In areas exploited for tourism, there is a consistent increase in the number of hydrocarbon spill detections during the high season, correlating with the increase in boating activity Ferraro et al.

The pollution caused by maritime transport and recreational boats is likely to be a source of fuels i. diesel and synthetic lubricants to seawater and sediments.

There are few studies addressing the effect of this type of pollution. One experiment was performed in in situ mesocosms with water and sediments from a tropical estuary in Singapore, impacted by boating-derived activities.

The mesocosms were treated with diesel oil at concentrations reproducing the mean and the highest hydrocarbon concentrations measured in the area Nayar et al. The response observed was negative for eukaryotic phytoplankton and picocyanobacteria Synechococcus at higher hydrocarbon concentrations, although picocyanobacteria were stimulated at the lower concentrations.

In contrast, the number of heterotrophic bacteria and production rates increased in response to the treatment, particularly at the higher concentrations Nayar et al. These results show that there is a rapid response of microbial communities to diesel pollution in the marine environment, as demonstrated for more complex hydrocarbon mixtures such as crude oil Head et al.

A second study tested the short-term effect of diesel oil, a biodegradable lubricant and a synthetic lubricant clean and used in a field experiment in pristine Antarctic sediments Powell et al. Although the bacterial communities differed from the control in all treatments, the most significant variations were due to treatment with diesel, followed by synthetic lubricants, but not with the biodegradable lubricant Powell et al.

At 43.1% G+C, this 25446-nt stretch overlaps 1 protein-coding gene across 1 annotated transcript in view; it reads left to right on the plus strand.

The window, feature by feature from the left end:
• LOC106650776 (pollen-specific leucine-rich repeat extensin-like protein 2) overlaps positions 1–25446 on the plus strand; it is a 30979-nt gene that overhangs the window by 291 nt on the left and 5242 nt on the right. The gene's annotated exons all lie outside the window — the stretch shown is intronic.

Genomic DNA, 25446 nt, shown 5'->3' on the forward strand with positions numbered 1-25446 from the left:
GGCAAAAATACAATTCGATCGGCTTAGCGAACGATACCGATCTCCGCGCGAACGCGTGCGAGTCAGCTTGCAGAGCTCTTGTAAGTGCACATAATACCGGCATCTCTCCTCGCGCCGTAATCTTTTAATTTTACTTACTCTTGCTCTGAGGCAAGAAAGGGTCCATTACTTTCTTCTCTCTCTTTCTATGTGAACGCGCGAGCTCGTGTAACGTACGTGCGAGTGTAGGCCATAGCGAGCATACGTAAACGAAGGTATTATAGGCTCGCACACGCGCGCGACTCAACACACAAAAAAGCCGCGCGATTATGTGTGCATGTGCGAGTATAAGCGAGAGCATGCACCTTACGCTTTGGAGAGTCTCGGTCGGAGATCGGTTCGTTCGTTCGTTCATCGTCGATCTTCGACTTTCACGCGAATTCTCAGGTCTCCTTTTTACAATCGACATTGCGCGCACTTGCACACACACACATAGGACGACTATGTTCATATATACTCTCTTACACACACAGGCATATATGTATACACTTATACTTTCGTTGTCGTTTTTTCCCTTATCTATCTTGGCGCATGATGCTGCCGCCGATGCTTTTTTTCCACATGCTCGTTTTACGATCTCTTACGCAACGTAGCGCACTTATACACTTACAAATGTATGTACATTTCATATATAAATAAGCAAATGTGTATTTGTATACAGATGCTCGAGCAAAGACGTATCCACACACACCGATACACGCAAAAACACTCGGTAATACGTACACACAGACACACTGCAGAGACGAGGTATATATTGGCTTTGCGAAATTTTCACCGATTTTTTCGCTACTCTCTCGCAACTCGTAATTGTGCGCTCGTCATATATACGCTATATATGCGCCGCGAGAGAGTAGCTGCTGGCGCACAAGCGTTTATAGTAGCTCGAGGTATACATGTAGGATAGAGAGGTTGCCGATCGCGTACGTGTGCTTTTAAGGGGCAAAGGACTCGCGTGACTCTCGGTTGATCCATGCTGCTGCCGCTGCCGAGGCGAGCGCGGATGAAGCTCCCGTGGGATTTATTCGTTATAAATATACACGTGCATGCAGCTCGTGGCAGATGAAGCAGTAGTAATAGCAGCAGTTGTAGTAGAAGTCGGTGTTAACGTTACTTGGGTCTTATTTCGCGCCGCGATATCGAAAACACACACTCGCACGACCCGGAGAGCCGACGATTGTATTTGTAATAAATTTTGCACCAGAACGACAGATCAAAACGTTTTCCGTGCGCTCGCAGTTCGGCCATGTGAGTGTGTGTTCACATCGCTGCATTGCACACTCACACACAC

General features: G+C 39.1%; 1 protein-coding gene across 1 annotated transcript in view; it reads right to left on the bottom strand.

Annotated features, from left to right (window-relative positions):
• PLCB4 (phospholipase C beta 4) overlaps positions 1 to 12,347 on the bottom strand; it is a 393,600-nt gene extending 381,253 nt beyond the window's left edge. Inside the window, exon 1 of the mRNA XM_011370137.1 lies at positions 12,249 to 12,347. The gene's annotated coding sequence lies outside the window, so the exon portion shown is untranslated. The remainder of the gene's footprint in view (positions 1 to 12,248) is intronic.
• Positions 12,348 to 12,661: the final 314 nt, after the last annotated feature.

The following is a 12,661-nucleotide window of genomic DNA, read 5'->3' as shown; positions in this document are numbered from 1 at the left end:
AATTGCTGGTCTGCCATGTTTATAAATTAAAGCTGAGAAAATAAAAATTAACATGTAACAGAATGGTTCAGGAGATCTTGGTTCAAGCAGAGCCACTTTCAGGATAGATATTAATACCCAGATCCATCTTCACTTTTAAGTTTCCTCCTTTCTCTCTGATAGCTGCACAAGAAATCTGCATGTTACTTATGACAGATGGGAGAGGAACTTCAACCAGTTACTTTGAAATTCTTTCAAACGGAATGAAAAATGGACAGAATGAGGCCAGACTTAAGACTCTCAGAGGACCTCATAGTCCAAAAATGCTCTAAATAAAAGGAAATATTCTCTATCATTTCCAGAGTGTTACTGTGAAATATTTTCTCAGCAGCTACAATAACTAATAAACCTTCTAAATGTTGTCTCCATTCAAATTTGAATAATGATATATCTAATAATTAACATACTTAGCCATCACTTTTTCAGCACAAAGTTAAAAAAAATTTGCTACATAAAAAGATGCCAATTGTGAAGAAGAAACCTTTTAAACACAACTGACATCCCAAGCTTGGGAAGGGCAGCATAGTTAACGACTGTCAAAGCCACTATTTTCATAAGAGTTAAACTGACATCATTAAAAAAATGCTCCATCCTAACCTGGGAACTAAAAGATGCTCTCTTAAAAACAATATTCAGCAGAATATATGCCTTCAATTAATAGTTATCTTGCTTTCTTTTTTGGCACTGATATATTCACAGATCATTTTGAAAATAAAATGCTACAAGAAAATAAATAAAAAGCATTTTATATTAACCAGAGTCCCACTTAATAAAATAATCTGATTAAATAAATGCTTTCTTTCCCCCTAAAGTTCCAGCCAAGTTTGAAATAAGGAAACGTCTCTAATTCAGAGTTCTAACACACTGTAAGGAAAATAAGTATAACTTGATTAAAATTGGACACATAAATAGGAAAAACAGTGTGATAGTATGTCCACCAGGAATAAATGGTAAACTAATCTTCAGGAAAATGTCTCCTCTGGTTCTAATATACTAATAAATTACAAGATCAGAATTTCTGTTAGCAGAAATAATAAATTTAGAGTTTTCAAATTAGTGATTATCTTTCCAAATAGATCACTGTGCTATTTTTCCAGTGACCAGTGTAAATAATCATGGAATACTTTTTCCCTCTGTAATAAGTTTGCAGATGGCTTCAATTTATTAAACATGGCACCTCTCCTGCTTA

These results show ways of reducing the impact of lubricants in the marine environment, particularly in sensitive areas such as the poles. Maritime activities require the building of ports and recreational marinas. Because of the constant increase of maritime transport United Nations Conference on Trade and Development, and the interest in increasing tourism-derived activities European Commission, , there is a constant pressure for the development of harbours and recreational marinas, and therefore, we can expect an increase in the environmental stress posed by them.

Some of the pollutants that are commonly found in harbours are hydrocarbons i. as result of boat traffic, accidental spills or discharge of bilge oil and ballast water , detergents, surfactants or antifouling compounds i.

heavy metals, biocides , even though ports have facilities for the collection of wastes and for pollution control. Additionally, they receive nutrient inputs, either directly due to harbour activities or through discharges of rivers and sewage effluents such as VH in Hong Kong Zhang et al.

Harbour seawater and sediments have been shown to hold particular bacterial communities, different from those in adjacent areas, highly diverse and highly variable at the temporal scale Schauer et al. Despite chemical pollution, the effect of nutrient enrichment seems to be the most important factor driving the composition of bacterioplankton in harbours, and for example nutrient enrichment might explain the high abundance of sequences related to Clostridium and Vibrio in the sediments of Milazzo Harbour, subjected to high organic load Yakimov et al.

Relationships between bacterioplankton community composition and hydrocarbon pollution were only found in the study conducted in Messina Harbour, where the relative abundance of putative hydrocarbon-degrading bacteria correlated with an increase in hydrocarbons Denaro et al.

In sediments, stimulation of hydrocarbon degraders has been observed after hydrocarbon addition, indicating that there is a primed microbial community able to use these pollutants, both aerobically and anaerobically Hayes et al.

As in other hydrocarbon-polluted sediments, SRB seem to be involved in hydrocarbon degradation in harbour sediments. For example, a recent study on the composition of the active sulphate-reducing assemblages in sediments of Boston Harbour by analysing transcripts mRNAs of dsrAB genes Chin et al.

Several studies have addressed the composition of bacterial communities in marine sediments polluted with heavy metals. As in the case of other pollutants, bacterial communities in sediments with different levels of heavy-metal pollution are shown to differ Gillan et al.

The same result has been observed for archaeal and photosynthetic communities Toes et al. Different from the cases of nutrient or hydrocarbon pollution, which seem to stimulate bacterial growth, total prokaryotic cell numbers appear to be negatively correlated with heavy metals such as cadmium, copper, zinc and lead Gillan et al.